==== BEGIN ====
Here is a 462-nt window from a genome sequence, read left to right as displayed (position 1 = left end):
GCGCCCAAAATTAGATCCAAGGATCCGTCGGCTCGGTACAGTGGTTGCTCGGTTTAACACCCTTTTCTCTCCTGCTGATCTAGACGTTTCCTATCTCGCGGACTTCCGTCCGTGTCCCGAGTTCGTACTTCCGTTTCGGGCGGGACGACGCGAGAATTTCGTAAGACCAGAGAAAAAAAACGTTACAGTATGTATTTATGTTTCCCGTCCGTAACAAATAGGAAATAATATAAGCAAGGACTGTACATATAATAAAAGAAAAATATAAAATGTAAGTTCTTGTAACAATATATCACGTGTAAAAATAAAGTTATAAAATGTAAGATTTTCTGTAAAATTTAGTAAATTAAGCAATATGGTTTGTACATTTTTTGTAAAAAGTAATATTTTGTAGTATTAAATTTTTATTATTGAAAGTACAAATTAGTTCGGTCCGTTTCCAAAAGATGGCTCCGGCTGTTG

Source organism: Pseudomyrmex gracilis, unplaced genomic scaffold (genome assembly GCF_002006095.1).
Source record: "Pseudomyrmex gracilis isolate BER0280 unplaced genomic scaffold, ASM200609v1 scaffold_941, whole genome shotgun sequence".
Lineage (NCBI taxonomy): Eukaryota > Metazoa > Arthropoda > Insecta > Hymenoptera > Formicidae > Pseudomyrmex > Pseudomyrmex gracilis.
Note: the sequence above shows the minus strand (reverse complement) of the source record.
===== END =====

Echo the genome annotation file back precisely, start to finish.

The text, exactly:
Here is a 462-nt window from a genome sequence, read left to right as displayed (position 1 = left end):
GCGCCCAAAATTAGATCCAAGGATCCGTCGGCTCGGTACAGTGGTTGCTCGGTTTAACACCCTTTTCTCTCCTGCTGATCTAGACGTTTCCTATCTCGCGGACTTCCGTCCGTGTCCCGAGTTCGTACTTCCGTTTCGGGCGGGACGACGCGAGAATTTCGTAAGACCAGAGAAAAAAAACGTTACAGTATGTATTTATGTTTCCCGTCCGTAACAAATAGGAAATAATATAAGCAAGGACTGTACATATAATAAAAGAAAAATATAAAATGTAAGTTCTTGTAACAATATATCACGTGTAAAAATAAAGTTATAAAATGTAAGATTTTCTGTAAAATTTAGTAAATTAAGCAATATGGTTTGTACATTTTTTGTAAAAAGTAATATTTTGTAGTATTAAATTTTTATTATTGAAAGTACAAATTAGTTCGGTCCGTTTCCAAAAGATGGCTCCGGCTGTTG

Source organism: Pseudomyrmex gracilis, unplaced genomic scaffold (genome assembly GCF_002006095.1).
Source record: "Pseudomyrmex gracilis isolate BER0280 unplaced genomic scaffold, ASM200609v1 scaffold_941, whole genome shotgun sequence".
Lineage (NCBI taxonomy): Eukaryota > Metazoa > Arthropoda > Insecta > Hymenoptera > Formicidae > Pseudomyrmex > Pseudomyrmex gracilis.
Note: the sequence above shows the minus strand (reverse complement) of the source record.